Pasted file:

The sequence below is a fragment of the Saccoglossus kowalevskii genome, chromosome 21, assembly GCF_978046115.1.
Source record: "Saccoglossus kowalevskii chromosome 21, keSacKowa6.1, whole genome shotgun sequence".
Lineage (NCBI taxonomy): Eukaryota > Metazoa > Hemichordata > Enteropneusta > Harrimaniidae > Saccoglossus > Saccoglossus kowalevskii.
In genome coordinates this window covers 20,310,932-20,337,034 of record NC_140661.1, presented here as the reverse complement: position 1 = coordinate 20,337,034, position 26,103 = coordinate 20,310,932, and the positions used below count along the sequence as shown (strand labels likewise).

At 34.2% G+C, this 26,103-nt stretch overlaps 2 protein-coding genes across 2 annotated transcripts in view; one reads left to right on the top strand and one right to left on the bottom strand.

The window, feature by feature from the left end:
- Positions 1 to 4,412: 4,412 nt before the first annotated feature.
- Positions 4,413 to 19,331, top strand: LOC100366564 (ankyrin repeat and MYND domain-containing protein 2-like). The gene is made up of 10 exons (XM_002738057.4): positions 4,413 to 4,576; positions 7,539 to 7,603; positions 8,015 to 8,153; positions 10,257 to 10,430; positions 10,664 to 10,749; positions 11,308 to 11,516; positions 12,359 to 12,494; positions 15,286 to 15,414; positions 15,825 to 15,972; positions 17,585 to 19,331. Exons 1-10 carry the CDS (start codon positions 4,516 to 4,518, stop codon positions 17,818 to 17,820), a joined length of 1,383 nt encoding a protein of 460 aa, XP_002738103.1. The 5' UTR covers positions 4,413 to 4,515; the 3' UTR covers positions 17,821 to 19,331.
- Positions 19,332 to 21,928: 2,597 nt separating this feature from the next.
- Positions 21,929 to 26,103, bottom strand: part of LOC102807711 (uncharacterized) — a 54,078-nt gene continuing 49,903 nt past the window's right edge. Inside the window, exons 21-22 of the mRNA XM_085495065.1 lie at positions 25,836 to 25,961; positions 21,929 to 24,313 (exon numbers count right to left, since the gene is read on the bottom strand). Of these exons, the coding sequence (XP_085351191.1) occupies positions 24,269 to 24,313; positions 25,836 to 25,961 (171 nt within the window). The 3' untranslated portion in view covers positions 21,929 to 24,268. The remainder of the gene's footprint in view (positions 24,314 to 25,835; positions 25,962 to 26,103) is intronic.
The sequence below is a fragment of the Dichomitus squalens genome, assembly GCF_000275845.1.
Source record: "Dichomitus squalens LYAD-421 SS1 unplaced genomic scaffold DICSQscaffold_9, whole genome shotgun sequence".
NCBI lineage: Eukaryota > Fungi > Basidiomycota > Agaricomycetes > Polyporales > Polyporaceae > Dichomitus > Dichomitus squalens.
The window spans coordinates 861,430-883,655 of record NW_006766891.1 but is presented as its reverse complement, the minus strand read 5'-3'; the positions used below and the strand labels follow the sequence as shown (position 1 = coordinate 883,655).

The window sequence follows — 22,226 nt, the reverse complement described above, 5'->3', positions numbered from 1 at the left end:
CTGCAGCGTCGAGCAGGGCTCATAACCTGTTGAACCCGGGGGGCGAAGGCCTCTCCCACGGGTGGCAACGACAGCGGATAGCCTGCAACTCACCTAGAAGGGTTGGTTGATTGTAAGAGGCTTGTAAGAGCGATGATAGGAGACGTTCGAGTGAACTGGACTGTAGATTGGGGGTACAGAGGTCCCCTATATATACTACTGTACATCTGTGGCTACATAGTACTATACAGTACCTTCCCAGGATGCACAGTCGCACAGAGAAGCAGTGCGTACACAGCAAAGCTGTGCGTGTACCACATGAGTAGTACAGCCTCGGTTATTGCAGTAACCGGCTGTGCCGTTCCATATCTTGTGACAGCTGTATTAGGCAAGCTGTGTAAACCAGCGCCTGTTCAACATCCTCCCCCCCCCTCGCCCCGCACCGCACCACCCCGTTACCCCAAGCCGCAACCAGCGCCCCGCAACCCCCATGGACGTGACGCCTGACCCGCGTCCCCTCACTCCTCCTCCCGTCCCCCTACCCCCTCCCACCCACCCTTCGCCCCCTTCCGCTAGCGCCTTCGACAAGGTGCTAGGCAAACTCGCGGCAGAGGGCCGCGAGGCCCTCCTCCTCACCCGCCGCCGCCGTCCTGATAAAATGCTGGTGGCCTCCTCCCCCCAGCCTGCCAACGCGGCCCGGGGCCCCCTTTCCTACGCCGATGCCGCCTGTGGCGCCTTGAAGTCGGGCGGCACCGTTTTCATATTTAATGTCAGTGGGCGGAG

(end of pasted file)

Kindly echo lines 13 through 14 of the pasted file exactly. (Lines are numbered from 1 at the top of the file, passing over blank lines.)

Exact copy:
NCBI lineage: Eukaryota > Fungi > Basidiomycota > Agaricomycetes > Polyporales > Polyporaceae > Dichomitus > Dichomitus squalens.
The window spans coordinates 861,430-883,655 of record NW_006766891.1 but is presented as its reverse complement, the minus strand read 5'-3'; the positions used below and the strand labels follow the sequence as shown (position 1 = coordinate 883,655).